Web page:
A person contacted me about his unemployment debt of around $15,000 (generally a low amount for the cases I am seeing). There was nothing that could be done about that debt other than to repay it. But, there were some issues in his case that everyone should be aware of.

The first thing to know are what the Department will do to collect an unemployment debt.

Department collection tools

The Department will apply the following mechanisms to collect any over-payment, whether the over-payment is related to a charge of fraud or not, to collect unpaid unemployment debts.

Note: None of these collection efforts should occur while an appeal to an administrative law judge or the Labor and Industry Commission is pending. Unfortunately, these collection efforts often occur regardless of any appeal. And, warrants and tax intercept notices have even been issued within days of the first initial determinations, before any appeals can even be filed. In such circumstances, immediately contact collections and inform them that an appeal has been filed and that you are waiting on a hearing or decision. If collection efforts continue despite the pending appeal, the Department is violating federal law.

  • Offsets against future unemployment benefits you claim are the main mechanism available to the Department. Note, if fraud/concealment has been charged, however, these offsets will be Benefit Amount Reductions, and so the actual unemployment debt and concealment penalties will have to be repaid some other way.
  • Repayment plans should be used whenever possible. Collections staff will agree on paying a lesser amount — what you can afford for six month periods of time. Then the entire remaining amount will be due. If you have not won the lottery in the meantime, Collections staffers will subsequently agree to another six-month repayment plan. That process will continue to repeat.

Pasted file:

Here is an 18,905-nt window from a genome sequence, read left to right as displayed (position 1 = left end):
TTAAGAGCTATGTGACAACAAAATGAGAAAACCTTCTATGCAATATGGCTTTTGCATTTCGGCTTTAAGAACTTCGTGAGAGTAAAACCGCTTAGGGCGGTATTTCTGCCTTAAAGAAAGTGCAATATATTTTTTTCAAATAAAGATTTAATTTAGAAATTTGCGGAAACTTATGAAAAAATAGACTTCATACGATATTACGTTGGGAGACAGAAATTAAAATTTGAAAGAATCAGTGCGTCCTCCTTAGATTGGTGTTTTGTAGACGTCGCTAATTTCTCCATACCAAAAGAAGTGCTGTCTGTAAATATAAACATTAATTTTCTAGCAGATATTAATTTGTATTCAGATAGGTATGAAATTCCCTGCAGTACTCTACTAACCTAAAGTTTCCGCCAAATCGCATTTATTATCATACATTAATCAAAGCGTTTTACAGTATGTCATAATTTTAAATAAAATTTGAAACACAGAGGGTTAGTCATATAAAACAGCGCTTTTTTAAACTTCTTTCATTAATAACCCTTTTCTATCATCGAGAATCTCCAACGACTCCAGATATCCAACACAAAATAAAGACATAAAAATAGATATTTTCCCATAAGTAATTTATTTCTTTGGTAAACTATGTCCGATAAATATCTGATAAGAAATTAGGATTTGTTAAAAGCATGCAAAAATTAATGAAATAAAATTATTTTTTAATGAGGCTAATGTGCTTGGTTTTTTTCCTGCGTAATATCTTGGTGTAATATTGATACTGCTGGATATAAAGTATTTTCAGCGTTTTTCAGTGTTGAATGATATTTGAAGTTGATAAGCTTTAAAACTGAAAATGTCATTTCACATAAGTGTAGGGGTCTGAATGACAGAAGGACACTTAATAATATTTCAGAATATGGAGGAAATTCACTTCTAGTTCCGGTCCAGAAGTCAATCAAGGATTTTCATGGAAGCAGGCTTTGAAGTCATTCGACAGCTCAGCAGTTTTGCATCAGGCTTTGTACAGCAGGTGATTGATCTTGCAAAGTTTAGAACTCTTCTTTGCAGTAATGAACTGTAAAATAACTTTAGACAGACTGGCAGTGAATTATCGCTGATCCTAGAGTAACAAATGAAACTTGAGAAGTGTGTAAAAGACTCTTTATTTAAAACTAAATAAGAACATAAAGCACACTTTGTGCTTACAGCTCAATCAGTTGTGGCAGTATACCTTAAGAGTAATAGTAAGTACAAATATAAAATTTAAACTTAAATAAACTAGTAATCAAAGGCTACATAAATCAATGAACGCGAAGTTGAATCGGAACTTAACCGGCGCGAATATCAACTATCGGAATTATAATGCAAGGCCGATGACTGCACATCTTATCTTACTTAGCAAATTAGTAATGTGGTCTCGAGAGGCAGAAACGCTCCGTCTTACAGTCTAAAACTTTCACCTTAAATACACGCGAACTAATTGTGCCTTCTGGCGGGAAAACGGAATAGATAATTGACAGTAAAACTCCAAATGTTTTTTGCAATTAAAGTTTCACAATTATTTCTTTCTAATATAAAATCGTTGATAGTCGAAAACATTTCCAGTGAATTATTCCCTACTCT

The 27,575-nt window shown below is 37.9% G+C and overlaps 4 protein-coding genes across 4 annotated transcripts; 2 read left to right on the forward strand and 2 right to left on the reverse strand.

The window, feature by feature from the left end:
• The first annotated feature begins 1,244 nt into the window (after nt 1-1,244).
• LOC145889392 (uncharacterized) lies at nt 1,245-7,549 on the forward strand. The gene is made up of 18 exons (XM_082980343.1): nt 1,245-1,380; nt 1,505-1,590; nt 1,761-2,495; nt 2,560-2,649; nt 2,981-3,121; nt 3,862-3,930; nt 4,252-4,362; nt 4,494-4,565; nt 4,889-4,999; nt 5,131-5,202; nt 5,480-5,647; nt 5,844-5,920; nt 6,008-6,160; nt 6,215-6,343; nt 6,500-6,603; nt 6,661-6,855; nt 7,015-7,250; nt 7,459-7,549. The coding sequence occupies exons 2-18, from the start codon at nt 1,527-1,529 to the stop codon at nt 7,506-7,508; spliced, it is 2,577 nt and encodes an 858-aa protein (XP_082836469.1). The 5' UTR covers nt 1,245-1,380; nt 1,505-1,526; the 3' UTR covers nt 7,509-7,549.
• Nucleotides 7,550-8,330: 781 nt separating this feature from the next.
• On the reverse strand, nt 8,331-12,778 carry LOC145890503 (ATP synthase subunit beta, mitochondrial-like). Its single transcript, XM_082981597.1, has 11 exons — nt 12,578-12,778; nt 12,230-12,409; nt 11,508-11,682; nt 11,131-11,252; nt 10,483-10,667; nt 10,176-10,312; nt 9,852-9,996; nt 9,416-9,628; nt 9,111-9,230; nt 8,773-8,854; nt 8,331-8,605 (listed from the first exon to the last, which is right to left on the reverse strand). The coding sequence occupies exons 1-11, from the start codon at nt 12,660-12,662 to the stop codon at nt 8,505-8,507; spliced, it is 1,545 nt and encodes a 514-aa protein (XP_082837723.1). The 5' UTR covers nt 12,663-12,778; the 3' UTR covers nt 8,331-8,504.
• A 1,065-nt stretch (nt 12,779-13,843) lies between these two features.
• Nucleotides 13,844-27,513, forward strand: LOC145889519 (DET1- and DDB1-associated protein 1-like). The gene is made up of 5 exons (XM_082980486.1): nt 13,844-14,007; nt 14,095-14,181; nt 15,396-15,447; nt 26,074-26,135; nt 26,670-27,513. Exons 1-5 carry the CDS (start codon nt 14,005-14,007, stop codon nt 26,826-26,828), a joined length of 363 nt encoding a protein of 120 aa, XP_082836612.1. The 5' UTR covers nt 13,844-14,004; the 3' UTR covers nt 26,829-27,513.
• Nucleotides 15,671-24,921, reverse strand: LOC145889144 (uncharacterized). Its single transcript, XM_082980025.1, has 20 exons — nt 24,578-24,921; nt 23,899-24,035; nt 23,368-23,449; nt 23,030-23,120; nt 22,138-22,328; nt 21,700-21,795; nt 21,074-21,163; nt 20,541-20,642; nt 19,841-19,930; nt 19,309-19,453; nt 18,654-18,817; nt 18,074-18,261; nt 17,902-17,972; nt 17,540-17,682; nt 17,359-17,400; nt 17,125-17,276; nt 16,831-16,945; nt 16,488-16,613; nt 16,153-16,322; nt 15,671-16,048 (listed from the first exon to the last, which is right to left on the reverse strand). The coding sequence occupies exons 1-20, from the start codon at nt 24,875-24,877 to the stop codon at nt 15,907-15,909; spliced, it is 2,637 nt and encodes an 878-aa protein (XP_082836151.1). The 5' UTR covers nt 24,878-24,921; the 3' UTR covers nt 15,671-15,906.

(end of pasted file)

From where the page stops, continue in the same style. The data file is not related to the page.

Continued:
• Warrants (aka property liens) will be appear when the unemployment debt is large or when repayment is not happening regardless of the amount. Note, despite the use of the word “warrant,” these notices are not actual arrest warrants but property liens that affect your credit rating. Because warrants are public documents, however, others learn about them and will try to take advantage of the situation (more on this problem below).
  • Intercept of state tax refunds are applied for in generally all cases, even when a payment plan is in place. There is little you can do to fight these, other than to leave Wisconsin so that you do not file state income taxes anymore.
  • Intercept of federal tax refunds are limited by law to over-payments created by the misreporting of wages by a claimant or alleged fraud/concealment. But, the Department routinely ignores this restriction and issues notices to intercept federal tax refunds for any kind of unemployment debt. If that happens to you, you should immediately protest this illegal debt collection.
  • Wage garnishments almost never happened ten years ago but now are routinely used if there is no repayment plan and the Department discovers that you are working (through the unemployment taxes that employers file each quarter with the Department). These garnishments will be for 20% of your wages.
  • Levies of bank accounts in Wisconsin will occur if there has been no repayment activity for several months. Any Wisconsin bank account with your social security number attached to it will be subject to a levy, and the Department will take as much as needed to repay the debt, except for a base $1000 in the account.